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Chrysler Air Raid Siren

That Thing Got a Hemi?

Chrysler Air Raid Siren
Posted September 10 2009 04:55 PM by Edward A. Sanchez 
Filed under: Opinions, Observations, Trend Observations, Funny Stories, Dodge

Chrysler Hemi Air Raid Siren

Those that know me know my interests are sometimes varied and obscure. One of my recent subjects of interest is air raid sirens. Seems kind of random. Until you've heard one of these Cold War relics at full wail. The sound is unforgettable.

Thunderbolt 1000T Siren

My first experience was about four years ago vacationing in Hawaii with my then girlfriend (now wife). Unfortunately, I was as sick as a dog, and confined to her parents' condo in Honolulu for most of a week. What I didn't know at the time is that their vacation coincided with the monthly test of the civil-defense warning systems in the area. I was actually napping on the sofa, when out of the blue, I hear this surreal (and very loud) wail. This was after 9/11, so all sorts of alarmed thoughts were going through my head as I leaped up off the sofa, with my heart pounding between my ears (so it seemed). I was alone at the time, but eventually mellowed back out when the siren stopped.

I just returned from another trip to Hawaii last month. And sure enough, once again, I heard the siren test. This time, it wasn't as much of a surprise, but it did pique my interest enough to find out exactly what was making such an otherworldly cry.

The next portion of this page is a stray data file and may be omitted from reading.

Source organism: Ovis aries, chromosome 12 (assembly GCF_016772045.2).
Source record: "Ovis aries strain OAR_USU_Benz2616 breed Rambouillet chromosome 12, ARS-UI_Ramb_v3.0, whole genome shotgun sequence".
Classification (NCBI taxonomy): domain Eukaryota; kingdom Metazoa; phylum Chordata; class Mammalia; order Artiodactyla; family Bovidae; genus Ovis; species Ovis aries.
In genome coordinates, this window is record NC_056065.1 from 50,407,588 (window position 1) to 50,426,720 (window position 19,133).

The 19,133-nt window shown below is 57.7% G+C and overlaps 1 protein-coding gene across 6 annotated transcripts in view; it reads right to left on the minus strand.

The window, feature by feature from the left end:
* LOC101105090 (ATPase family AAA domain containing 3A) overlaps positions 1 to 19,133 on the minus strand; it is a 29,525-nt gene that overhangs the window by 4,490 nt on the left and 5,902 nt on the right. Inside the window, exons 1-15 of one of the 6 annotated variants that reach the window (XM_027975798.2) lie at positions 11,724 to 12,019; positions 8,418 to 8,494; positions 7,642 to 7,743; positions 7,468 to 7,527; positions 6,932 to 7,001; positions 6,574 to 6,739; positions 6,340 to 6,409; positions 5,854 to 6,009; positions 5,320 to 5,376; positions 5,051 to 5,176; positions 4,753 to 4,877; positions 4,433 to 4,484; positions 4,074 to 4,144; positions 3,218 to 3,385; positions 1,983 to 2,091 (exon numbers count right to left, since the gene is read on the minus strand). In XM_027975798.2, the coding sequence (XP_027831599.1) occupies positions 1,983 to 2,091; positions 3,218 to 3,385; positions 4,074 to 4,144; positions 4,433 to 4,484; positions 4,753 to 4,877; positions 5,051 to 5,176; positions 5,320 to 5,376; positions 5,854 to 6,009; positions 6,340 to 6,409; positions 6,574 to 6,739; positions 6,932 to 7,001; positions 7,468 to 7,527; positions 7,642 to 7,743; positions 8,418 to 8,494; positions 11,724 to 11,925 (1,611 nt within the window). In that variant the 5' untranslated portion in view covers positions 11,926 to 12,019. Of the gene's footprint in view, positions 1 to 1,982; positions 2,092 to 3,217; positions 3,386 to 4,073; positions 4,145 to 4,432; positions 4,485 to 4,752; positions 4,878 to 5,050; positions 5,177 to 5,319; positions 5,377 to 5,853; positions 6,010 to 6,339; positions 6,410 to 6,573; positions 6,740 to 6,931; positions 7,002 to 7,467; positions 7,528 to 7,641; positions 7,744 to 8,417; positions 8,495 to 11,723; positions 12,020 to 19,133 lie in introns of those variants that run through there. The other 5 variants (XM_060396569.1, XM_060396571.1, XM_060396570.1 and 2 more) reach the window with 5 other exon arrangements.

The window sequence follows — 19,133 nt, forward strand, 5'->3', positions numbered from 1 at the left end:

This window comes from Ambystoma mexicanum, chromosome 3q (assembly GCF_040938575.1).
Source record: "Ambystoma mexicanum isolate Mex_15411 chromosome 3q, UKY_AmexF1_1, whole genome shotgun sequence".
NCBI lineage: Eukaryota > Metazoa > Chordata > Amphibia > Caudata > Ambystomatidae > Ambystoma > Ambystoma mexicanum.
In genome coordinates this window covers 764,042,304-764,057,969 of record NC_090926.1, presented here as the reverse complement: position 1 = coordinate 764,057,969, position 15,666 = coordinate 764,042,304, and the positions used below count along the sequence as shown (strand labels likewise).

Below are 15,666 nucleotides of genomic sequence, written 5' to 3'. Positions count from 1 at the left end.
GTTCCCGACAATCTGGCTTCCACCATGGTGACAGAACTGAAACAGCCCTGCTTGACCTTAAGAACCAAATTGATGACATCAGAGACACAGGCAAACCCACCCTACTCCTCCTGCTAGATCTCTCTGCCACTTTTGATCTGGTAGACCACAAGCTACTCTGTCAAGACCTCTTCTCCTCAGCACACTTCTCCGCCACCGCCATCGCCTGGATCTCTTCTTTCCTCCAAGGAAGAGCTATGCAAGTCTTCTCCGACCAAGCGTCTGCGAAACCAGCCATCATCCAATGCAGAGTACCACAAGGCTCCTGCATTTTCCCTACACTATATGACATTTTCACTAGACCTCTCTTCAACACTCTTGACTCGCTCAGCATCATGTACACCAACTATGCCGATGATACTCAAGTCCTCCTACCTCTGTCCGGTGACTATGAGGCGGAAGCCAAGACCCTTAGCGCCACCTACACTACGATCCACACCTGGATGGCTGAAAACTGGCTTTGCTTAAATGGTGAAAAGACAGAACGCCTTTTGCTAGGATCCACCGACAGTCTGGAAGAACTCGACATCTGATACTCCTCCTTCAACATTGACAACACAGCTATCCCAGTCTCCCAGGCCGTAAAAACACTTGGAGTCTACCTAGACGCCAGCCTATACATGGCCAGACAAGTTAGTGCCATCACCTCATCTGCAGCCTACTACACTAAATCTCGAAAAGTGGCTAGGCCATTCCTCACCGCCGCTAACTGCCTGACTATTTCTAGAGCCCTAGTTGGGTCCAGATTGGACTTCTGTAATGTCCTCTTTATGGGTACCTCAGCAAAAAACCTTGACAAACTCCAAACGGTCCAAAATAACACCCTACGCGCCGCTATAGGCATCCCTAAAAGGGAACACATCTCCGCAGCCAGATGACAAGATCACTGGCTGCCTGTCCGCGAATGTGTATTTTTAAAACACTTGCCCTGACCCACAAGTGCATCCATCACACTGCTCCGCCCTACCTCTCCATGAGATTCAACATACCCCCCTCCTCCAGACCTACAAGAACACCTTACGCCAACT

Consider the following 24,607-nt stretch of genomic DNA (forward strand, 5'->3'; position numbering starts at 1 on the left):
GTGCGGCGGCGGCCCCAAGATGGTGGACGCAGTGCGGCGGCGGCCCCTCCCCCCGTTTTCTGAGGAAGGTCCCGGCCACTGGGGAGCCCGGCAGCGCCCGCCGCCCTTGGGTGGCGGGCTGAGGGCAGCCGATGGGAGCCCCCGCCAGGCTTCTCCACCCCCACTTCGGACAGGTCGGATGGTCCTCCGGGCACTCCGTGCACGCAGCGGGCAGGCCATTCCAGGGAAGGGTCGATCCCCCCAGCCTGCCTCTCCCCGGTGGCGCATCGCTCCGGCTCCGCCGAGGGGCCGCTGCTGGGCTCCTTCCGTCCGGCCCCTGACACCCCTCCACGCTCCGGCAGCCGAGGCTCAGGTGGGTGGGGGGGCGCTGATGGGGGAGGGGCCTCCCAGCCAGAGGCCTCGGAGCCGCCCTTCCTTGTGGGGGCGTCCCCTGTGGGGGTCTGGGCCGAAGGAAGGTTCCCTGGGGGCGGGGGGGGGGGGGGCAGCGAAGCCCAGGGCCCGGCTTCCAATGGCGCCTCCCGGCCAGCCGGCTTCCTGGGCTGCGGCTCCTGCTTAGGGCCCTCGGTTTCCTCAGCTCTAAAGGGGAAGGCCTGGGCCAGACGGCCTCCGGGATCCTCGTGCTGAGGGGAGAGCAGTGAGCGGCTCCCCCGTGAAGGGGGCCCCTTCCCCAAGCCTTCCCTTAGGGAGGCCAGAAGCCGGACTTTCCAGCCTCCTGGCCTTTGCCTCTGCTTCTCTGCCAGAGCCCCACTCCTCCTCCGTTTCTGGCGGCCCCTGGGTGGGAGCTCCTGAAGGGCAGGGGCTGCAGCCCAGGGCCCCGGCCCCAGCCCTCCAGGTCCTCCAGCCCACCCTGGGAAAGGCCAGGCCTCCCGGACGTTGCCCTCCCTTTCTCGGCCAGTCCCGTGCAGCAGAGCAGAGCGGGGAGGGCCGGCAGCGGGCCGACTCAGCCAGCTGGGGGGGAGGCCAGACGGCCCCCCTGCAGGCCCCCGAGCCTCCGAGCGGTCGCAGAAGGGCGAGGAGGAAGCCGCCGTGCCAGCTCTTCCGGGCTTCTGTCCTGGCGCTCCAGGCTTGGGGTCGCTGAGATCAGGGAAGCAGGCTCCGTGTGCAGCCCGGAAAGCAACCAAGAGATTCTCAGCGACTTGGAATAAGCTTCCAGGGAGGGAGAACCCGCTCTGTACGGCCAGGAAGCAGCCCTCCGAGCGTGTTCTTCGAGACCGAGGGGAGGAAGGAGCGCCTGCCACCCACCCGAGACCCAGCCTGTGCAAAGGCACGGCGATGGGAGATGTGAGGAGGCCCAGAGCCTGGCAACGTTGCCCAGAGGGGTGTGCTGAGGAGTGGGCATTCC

I found out that Honolulu still uses the Federal Signal Thunderbolt 1000T, a vintage Cold War siren that first came out in 1952. While there are a few of them still operational across the country where hurricanes, tornadoes and tsunamis are still common, many of them have been replaced with electronic warning systems, or the Thunderbolt's more modern mechanical successor, the Federal Signal 2001-series.

Chrysler Siren Story

But to stay on-topic (at least peripherally) I'm going to get back to the original subject of this blog post, the Chrysler Air Raid siren. Didn't know Chrysler built sirens? Neither did I. But in the course of researching the history of civil defense alerts, I came across it. The Chrysler siren was, and still remains, the loudest mechanical siren ever made. It's powered by a 331 cubic-inch Hemi V-8 (Yes, Virginia, Hemis existed before the 426) that produced a good-for-the-time 180 horsepower, and ran a high (for the time) 7.5:1 compression ratio. While originally gasoline-fueled, many restored examples have been converted to propane. At full wail, these bad boys cranked out an ear-splitting 138 decibels, about the sound intensity of a jet taking off at 75 feet. Probably about as loud as the infamous "train horns" at truck shows. But rather than just a brief "toot" this bad boy was meant to provide a sustained alarm for a LONG time.

Thanks to our sister publication Mopar Muscle, which took some pictures of a restored siren at a vintage Mopar show.

If you're interested in learning (and hearing) more about these interesting historical machines, there are various YouTube videos, sites and forums dedicated to the restoration and preservation of vintage sirens. Just search for "Thunderbolt 1000T siren" or "Chrysler Air Raid Siren."

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